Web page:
Despite a stretch of poor play that has lasted over a month, the Pittsburgh Pirates remain only three games out of a playoff spot. Losing streaks from much of the Bucs' competition has left the Pirates one hot streak away from stealing a National League wild-card berth.
Given the way the Pirates have played lately, it may not even be likely that this team finishes the season over .500. Yet the Bucs' streaky nature means that they remain a legitimate threat to make the playoffs.
The Pirates have had a notoriously inconsistent offensive season, alternating between prolonged stints as the league's worst and as one of its best. The Bucs are more than capable of a month where they hit a home run or two each night, just as they are capable of a month where they average three runs a game.
In most cases, this is a recipe for disaster, as reliability and consistency are valuable traits over the course of a long season. But with the Pirates needing to win a vast majority of their remaining 17 games, streaky play is actually desirable.
Sure, their chances of finishing the season with fewer than 80 wins are less than Pirate fans would like, but the Bucs also have a greater chance of going 14-3 down the stretch than most teams would.
There are some signs that the Pittsburgh offense is coming around, even though poor bullpen play this weekend meant that the Pirates' offensive production only led to one win. The Bucs' offensive core has picked up their level of play, showing signs that a hot streak may be on the horizon.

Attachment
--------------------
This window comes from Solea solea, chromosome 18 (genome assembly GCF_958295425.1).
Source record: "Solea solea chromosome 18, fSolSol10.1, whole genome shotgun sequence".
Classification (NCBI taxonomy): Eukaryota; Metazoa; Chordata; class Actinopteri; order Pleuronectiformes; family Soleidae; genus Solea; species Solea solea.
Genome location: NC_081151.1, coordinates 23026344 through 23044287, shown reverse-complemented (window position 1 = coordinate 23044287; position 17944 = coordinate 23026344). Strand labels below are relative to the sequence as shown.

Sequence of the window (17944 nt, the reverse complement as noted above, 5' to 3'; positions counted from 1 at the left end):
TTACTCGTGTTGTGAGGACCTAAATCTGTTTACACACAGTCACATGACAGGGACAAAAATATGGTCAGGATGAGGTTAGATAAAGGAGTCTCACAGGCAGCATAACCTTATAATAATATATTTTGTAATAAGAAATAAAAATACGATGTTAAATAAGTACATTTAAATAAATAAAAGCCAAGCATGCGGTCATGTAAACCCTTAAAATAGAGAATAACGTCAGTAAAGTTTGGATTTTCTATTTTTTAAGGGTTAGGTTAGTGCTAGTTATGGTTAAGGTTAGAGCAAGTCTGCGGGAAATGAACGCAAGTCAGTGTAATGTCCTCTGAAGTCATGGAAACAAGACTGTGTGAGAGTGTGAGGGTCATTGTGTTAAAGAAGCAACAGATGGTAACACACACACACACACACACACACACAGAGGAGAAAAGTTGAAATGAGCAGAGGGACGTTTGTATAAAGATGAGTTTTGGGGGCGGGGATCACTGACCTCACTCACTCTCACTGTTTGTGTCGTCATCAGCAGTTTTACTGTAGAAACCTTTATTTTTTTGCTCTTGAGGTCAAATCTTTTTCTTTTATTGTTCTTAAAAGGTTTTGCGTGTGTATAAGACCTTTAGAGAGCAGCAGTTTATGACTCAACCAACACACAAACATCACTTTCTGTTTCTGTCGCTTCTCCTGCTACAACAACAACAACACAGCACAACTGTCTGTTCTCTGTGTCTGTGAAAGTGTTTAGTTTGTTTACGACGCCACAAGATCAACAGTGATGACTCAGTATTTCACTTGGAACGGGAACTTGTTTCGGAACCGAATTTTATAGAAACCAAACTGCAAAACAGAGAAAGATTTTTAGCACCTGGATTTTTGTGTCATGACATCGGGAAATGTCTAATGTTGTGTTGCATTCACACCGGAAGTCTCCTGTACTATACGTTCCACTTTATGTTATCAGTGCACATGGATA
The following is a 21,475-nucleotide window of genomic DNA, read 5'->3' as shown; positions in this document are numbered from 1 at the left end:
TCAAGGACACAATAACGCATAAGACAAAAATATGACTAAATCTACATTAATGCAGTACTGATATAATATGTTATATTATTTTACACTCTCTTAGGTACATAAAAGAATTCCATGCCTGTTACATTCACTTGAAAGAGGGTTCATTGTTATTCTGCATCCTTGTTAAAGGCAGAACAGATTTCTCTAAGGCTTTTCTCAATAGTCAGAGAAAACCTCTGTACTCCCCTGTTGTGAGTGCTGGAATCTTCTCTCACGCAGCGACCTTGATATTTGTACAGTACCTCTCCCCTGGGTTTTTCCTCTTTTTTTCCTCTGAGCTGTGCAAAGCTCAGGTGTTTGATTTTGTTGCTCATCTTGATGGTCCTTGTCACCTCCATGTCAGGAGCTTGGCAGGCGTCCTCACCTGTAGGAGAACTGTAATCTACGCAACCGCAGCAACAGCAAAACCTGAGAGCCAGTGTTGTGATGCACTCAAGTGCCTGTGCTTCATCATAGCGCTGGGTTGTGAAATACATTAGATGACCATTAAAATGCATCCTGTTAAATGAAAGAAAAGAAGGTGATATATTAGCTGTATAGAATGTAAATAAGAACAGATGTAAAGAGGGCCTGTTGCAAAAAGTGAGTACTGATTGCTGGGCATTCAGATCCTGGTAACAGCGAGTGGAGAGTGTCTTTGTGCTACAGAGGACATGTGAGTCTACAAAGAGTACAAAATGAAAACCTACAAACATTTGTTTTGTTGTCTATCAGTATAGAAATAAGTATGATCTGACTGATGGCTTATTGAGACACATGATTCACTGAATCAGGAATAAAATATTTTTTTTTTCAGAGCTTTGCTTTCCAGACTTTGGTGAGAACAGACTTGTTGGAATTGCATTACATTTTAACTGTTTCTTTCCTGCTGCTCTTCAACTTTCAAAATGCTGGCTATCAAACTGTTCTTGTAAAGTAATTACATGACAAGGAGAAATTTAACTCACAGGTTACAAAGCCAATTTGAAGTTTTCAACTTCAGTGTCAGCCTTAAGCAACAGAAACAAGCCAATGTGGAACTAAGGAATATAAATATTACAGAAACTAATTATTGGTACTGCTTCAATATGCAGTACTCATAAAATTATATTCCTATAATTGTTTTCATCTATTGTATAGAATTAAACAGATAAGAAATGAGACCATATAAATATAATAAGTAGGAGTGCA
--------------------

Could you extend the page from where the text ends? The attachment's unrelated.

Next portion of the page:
MVP candidate Andrew McCutchen has rediscovered his hitting stroke, belting four home runs in his last seven games following a month-long cold streak. Pedro Alvarez joined the party Sunday, hitting two home runs to raise his 2012 total to 29.
Alvarez's big day was particularly important for Pittsburgh, as the Pirate third baseman may be the streakiest player in baseball this year. Alvarez is as capable of hitting 10 home runs in a week as he is of going hitless, and he has the kind of power bat that can nearly carry a team on its own.
He and McCutchen may not need to. If Neil Walker plays well in his return from injury and Garrett Jones maintains his strong second-half form, the Pirates have more than enough firepower to make a run.
Pitching remains the biggest question mark. James McDonald's demotion to the bullpen limits the Pirates' ability to go on a similar pitching hot streak, yet the Bucs' recipe for success at this point may be to combine average pitching with elite short-term offense.
A.J. Burnett is capable of this level of pitching, if not better, and Wandy Rodriguez has performed solidly for the Pirates as well.
There is a little too much pitch-to-contact coming from Jeff Locke and Kevin Correia right now, but this approach can at least lead to the six-inning, three-earned run starts that are "good enough" when a team has a big offensive night.
The Pirates are almost certainly a year or two away from being true contenders, and it is important for Pittsburgh fans to remember where this team was projected to finish before the season began.
Even the most optimistic supporter has likely had his expectations exceeded. It will be a disappointment if the Pirates fail to get over the .500 hump this year, but the Bucs would still have a lot to build upon in 2013 and beyond.
Yet it is Sept. 17 and the Pirates are still in the race. Crazier things have happened than the Bucs making one last run, and this Pittsburgh team might be crazy enough to do just that.
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